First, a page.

EMSA has a warning about generators and deadly carbon monoxide.
“It doesn’t take a whole lot of CO to get into your blood system to cause a problem, and with all the power outages, generator usage, unfortunately, we’ve seen a dramatic increase in those calls,” paramedic John Graham said.
If you're thinking about getting a generator, it's important to get the right kind and to know how to use it safely.
The most important thing to do when you buy one is to keep it out of your house and a good distance from your home, because the fumes can seep through windows.
Like a lot of people, when the power goes out and it's just not coming back on quickly enough, Randy Little took matters into his hands.
"I bought the generator first, and then I thought, 'OK how am I going to run this generator?' So I looked online,” Little said.
And bought a box to go with it.
“I knew I didn't know how to wire it,” he said.
So, he called an electrician.
"To connect this box into my circuit breaker box,” he said.
He bought his generator about eight years ago.
"I think I got this one at Sam’s,” Little said.
He hasn't been without power since. It's a good idea if you're not into roughing it, and so many people think so that the guys at Steve's Wholesale Distributors are loading generators up like hotcakes.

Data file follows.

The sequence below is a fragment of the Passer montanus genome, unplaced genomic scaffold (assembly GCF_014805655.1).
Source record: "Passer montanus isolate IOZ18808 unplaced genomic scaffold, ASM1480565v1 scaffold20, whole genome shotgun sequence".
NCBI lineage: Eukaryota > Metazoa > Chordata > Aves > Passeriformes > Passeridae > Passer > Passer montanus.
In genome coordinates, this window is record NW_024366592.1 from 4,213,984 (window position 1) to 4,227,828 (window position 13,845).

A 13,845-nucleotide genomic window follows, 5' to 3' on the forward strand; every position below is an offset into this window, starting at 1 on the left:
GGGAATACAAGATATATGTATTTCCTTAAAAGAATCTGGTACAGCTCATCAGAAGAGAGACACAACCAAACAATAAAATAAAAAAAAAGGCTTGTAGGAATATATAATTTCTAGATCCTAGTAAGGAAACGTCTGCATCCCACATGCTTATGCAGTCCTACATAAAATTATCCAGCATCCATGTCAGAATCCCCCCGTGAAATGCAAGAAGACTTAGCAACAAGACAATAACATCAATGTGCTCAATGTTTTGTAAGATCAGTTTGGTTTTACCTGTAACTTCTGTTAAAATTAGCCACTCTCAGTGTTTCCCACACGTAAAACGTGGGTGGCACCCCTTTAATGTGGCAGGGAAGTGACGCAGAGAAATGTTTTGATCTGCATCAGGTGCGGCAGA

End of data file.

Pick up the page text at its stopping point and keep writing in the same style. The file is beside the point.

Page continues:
"We are selling an average at least five every 20 minutes. We've got a distribution center here,” Robert Pineda said.
But when you show up to purchase one, be prepared, and know exactly what you plan to power.
"There's where the catch is,” Pineda said. “A lot of people do this and they think a 4,000 (kilowatt) is going to be sufficient, but because it being so small they think OK that'll be great, but then when they realize that they’re going to run multiple items then you'll start throwing the breaker on it."
To keep just your fridge running, going for a smaller unit will work.
"Four thousand is going to be right around the ballpark of the smaller appliances,” Pineda said.
A 5,000 kilowatt is the most popular and costs just under $700, but to keep everything up and going, expect to pay about $5,000 for a 3,000 square-foot house.
"The whole house generator is a 22,000 KW. That one there will run your whole house,” Pineda said.